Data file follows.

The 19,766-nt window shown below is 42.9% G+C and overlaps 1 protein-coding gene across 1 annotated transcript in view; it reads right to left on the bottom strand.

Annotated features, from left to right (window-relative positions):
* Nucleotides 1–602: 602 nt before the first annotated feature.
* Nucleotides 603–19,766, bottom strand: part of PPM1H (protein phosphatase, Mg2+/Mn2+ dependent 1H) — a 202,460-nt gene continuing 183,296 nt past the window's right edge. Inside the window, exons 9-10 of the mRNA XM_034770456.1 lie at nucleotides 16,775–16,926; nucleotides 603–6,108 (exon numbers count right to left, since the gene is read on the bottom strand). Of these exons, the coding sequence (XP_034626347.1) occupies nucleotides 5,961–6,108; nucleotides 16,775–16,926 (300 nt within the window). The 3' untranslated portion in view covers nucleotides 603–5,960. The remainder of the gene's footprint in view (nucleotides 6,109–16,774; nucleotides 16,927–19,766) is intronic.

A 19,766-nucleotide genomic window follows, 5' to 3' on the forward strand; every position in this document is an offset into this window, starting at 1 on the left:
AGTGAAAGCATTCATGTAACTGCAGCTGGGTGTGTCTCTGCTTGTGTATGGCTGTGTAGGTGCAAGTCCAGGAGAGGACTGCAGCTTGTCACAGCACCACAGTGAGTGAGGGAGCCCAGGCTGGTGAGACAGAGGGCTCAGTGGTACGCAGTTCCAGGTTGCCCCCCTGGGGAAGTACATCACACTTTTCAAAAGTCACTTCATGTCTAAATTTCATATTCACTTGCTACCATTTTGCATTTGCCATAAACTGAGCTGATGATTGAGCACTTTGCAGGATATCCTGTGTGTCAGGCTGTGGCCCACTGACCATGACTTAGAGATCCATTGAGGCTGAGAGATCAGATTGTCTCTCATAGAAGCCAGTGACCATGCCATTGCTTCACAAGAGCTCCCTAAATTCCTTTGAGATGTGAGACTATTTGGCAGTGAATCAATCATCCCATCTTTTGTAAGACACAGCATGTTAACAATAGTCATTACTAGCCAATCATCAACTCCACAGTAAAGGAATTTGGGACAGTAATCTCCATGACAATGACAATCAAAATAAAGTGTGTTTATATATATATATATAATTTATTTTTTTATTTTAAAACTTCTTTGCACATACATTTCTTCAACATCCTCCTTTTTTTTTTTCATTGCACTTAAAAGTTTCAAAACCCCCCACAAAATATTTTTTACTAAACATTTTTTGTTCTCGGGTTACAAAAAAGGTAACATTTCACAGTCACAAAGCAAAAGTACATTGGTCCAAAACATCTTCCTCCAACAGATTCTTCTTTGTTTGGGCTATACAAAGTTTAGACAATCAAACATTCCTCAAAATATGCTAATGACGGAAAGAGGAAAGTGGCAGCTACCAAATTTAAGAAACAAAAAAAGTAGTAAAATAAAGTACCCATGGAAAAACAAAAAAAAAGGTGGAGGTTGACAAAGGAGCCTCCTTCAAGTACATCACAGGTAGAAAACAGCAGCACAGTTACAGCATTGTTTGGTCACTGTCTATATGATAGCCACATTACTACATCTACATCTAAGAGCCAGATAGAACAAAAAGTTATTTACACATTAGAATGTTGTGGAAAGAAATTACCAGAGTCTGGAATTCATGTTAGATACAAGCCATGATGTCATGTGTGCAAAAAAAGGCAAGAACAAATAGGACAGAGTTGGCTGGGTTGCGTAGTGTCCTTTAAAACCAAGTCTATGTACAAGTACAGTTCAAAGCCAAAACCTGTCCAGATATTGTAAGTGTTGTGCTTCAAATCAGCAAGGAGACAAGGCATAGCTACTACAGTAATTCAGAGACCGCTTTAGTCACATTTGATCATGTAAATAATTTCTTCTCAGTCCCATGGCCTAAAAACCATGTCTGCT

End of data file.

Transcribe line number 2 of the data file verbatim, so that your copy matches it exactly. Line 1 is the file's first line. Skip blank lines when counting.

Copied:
Annotated features, from left to right (window-relative positions):